John Deere Layoffs Trace Back To Lower Grain Prices - News and Weather For The Quad Cities -

John Deere Layoffs Trace Back To Lower Grain Prices

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The USDA expects farmers to bring in less money this year.

After a bumper crop of corn and beans was harvested coming out of the 2012 drought.

That decline has trickled back to ag manufacturers like John Deere.

The company announced this week it was laying off 120 employees in anticipation of a five to ten percent decrease in farm equipment sales.

The USDA also expects farmland prices to grow more slowly this year.

It expects land prices to grow 2.4 percent this year, down from 4.2 percent last year.

That, coupled with high prices for fuel and fertilizer has halted the steady increase in income farmers have seen over the last three growing seasons.

Falling grain prices are also causing farmers to weigh major equipment purchases more carefully this year.

The ag economy in a nutshell, all depends on the price of corn and beans that farmers can get from planting through harvesting. When the price of corn goes down as it has done, there is less money in farmer's pockets to spend on fuel, fertilizer, and equipment.

Edgington farmer Phil Fuhr says, "When you're looking at large equipment purchases, things you don't have to make, you think about, but you don't have to make, you put those off," says Fuhr.

He says the last few seasons have been great for corn. Now though, the prices have reset, causing farmers to grow a little more cautious. Fuhr says instead of trading in his combine this season, he'll hold off until corn prices improve.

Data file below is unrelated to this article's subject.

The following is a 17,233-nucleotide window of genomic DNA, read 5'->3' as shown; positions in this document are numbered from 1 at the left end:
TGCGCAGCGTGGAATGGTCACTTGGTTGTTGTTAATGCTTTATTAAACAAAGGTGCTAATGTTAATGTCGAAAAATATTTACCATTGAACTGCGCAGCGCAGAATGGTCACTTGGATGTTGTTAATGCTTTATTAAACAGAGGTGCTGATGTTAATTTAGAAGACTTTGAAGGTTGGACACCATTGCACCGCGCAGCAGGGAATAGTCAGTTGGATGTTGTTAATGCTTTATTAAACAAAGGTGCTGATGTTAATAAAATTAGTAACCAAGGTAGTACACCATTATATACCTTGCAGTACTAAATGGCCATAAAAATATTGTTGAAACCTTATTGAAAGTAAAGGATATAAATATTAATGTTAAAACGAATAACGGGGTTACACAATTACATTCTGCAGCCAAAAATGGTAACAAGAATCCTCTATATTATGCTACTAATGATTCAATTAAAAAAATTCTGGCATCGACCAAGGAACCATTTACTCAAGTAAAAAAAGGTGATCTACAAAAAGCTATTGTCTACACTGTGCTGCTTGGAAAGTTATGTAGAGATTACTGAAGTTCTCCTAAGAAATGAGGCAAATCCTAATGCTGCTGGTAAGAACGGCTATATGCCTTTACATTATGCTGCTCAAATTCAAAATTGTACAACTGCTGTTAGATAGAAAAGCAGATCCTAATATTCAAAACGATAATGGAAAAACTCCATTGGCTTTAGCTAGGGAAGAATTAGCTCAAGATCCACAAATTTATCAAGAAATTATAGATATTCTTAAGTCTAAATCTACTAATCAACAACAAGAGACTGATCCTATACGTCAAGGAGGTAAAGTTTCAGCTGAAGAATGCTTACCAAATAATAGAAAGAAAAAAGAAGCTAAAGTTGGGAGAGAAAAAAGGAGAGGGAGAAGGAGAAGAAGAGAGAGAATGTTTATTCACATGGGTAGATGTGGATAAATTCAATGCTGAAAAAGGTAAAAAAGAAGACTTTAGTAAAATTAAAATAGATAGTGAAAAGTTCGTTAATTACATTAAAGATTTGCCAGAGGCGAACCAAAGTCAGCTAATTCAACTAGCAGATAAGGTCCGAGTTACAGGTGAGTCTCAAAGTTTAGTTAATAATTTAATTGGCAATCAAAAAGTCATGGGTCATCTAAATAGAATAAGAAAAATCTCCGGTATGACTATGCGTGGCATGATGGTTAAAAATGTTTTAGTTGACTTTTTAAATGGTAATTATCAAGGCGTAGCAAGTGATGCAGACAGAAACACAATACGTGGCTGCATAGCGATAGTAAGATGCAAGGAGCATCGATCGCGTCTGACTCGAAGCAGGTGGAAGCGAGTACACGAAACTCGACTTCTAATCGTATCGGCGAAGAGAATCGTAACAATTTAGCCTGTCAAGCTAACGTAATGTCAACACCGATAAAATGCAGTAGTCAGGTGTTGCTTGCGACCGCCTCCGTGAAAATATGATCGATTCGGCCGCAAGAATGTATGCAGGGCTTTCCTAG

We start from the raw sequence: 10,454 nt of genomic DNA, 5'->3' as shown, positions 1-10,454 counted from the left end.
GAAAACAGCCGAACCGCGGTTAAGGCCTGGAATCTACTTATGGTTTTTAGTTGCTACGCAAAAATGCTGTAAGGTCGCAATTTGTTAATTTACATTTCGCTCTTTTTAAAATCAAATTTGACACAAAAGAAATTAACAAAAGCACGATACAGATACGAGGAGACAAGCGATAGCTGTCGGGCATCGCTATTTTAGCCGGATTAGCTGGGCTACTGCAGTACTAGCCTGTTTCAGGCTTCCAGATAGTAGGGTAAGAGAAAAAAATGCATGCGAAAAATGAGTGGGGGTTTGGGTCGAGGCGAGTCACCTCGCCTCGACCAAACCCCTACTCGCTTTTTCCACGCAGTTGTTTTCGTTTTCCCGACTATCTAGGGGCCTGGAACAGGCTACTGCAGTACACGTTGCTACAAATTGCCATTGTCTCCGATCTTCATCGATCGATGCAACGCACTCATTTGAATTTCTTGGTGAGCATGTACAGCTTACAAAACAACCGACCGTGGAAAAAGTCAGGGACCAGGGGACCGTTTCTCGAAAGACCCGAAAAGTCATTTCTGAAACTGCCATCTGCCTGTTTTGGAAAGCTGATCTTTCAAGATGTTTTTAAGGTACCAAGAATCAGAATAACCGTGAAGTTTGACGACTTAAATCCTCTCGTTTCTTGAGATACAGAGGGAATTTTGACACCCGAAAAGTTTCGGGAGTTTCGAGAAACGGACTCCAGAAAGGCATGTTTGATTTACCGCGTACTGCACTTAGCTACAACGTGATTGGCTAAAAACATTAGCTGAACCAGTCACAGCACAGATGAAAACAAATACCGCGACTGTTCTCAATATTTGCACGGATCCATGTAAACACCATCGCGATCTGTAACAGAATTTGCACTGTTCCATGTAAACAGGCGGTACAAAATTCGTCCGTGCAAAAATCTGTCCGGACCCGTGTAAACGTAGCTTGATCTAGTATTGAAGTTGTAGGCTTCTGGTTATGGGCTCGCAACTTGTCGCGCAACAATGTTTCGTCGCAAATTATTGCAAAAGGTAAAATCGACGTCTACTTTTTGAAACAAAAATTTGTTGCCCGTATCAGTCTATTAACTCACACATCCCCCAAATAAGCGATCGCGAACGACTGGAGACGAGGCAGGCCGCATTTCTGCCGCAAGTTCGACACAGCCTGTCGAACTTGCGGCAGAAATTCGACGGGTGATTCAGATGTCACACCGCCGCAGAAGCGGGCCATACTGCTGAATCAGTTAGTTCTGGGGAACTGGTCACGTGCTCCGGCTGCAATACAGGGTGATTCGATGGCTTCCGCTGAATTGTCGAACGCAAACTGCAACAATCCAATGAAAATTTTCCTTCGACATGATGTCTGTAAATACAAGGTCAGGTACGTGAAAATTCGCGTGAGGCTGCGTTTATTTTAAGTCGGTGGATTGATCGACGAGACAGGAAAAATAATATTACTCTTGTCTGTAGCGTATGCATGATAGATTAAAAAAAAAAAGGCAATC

"It's real easy to repair your old one or put some new parts in, and you can easily get another season through it, that's got to be on a lot of people's minds right now."

USDA economist Mitch Morehart says a lot of farmers will be weighing their spending decisions carefully this growing season.

"When the expectation looking forward is for lower income, than people are going to be more cautious about big purchases," says Morehart.

Because $4.00 corn brings in a lot less at harvest than $7.00 corn.

"It changes your bottom line," says Fuhr.

This is not the first year the USDA has projected a decrease in farmer's income, it said the same thing in 2002 and 2009, seeing in those years about a 28 percent decrease. It all comes back to the price of corn and beans, if there's not enough income there won't be as much spending.

A business expense tax deduction was also eliminated this year.

Instead of allowing a farmer to write off the entire cost of a major purchase, like a combine, the tax deduction has been reduced from $500,000 to $25,000.